Masquerade costumes were very elaborate, and people went to great lengths to obtain intricate and well-conceived costumes. Attendees turned to costume catalogues, such as John Tinney's Collection of Eastern and Foreign Dress (1750) [1]. These catalogues, focusing primarily on foreign dress, provided vital information on what a certain character, such as an Arabian sultana, looked like and how she would act [2]. The wealthy chose to have their dresses made privately or individually ordered [3]. During the second half of the century, costume warehouses, such as Jackson's Habit Warehouse, also flourished in London, especially in the theatrical district near Covent Garden [4]. These warehouses specialized in masquerade dress and accessories, and featured a vast variety of costumes [5].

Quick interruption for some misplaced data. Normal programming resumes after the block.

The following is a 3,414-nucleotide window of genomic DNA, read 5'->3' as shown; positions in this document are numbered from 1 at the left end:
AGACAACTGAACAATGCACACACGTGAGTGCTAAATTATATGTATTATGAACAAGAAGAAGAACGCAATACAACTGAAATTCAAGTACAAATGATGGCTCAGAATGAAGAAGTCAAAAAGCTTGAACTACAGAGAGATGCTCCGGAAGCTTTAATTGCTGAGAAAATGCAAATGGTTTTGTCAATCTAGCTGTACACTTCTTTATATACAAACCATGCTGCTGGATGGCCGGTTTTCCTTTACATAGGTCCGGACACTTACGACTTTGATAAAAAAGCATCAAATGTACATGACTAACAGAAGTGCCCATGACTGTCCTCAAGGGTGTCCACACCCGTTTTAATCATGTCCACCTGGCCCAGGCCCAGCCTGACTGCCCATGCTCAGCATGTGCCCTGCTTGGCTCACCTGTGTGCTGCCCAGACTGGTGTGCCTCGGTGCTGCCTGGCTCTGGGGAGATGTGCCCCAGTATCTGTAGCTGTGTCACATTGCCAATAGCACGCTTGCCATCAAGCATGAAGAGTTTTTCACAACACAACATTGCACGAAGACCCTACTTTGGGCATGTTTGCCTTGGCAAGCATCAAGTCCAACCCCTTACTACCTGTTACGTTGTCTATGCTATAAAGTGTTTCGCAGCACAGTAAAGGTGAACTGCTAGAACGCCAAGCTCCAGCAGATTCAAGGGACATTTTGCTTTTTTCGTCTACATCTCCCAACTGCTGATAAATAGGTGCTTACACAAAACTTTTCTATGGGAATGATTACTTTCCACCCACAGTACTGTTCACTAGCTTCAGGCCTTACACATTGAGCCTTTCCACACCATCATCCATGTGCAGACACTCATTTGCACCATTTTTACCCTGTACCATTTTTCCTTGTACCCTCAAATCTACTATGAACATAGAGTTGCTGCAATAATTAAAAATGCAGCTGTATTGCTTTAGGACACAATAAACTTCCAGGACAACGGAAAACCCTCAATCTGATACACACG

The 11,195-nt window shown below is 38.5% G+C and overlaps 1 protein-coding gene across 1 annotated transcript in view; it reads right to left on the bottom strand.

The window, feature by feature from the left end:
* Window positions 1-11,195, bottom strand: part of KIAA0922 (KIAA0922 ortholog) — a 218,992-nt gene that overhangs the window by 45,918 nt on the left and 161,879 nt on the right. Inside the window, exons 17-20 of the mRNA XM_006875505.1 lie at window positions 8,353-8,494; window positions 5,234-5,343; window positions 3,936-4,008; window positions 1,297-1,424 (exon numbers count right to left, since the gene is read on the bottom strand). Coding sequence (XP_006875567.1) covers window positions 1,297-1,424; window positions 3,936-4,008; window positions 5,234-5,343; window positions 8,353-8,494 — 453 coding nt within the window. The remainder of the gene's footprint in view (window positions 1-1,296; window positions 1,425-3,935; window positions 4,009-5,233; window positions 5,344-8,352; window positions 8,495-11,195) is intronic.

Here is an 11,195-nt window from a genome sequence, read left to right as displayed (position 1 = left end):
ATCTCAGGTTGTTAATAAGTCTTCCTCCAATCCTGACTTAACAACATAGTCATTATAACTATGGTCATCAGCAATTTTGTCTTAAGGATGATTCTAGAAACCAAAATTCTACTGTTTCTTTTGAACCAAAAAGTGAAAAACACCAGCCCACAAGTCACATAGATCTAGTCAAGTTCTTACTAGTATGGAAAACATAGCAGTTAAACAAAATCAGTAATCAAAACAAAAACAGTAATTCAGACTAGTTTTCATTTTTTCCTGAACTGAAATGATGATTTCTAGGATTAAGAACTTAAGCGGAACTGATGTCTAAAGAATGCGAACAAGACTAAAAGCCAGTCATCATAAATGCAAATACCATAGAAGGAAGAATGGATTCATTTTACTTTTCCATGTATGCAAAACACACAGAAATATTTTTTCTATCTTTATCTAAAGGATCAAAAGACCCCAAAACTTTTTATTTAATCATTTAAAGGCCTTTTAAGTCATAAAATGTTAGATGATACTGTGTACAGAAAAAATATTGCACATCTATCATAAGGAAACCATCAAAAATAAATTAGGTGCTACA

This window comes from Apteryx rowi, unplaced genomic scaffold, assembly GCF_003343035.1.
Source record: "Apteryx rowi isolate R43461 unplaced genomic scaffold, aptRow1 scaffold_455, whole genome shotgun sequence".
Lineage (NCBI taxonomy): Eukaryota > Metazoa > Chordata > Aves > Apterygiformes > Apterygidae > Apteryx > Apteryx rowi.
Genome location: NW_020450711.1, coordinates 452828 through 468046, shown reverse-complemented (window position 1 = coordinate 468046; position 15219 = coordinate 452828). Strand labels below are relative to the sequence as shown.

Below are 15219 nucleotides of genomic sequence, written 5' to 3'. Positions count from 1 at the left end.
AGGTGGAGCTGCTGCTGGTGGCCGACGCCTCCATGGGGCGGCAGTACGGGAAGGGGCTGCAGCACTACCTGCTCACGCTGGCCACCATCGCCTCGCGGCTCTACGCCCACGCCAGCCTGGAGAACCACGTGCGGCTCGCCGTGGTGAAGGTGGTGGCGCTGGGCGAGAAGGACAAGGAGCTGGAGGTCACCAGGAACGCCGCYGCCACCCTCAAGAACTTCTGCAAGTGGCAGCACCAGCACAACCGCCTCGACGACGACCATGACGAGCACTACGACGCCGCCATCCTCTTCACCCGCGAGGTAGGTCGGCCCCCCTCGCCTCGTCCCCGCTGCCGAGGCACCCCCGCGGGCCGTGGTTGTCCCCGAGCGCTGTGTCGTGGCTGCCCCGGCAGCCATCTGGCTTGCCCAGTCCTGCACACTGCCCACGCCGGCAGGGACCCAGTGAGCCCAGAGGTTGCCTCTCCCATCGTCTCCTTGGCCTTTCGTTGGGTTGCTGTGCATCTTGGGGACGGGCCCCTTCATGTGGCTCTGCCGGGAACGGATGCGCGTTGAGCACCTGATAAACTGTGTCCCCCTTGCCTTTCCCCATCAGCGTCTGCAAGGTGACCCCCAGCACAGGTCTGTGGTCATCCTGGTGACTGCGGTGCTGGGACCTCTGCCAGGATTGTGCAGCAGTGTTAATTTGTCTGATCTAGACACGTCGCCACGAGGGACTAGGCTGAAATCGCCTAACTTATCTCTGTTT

1. Castle, Terry. Masquerade and Civilization: the Carnivalesque in Eighteenth-Century English      Culture and Fiction. Stanford, CA: Stanford University Press, 1986, p. 60.
2. Castle, Terry. p. 60
3. Ribiero, Aileen. The Dress Worn at Masquerades in England 1730 to 1790. New York, NY:      Garland Published, 1984, p. 39.
4. Castle, 58.
5. Ribiero, p. 39.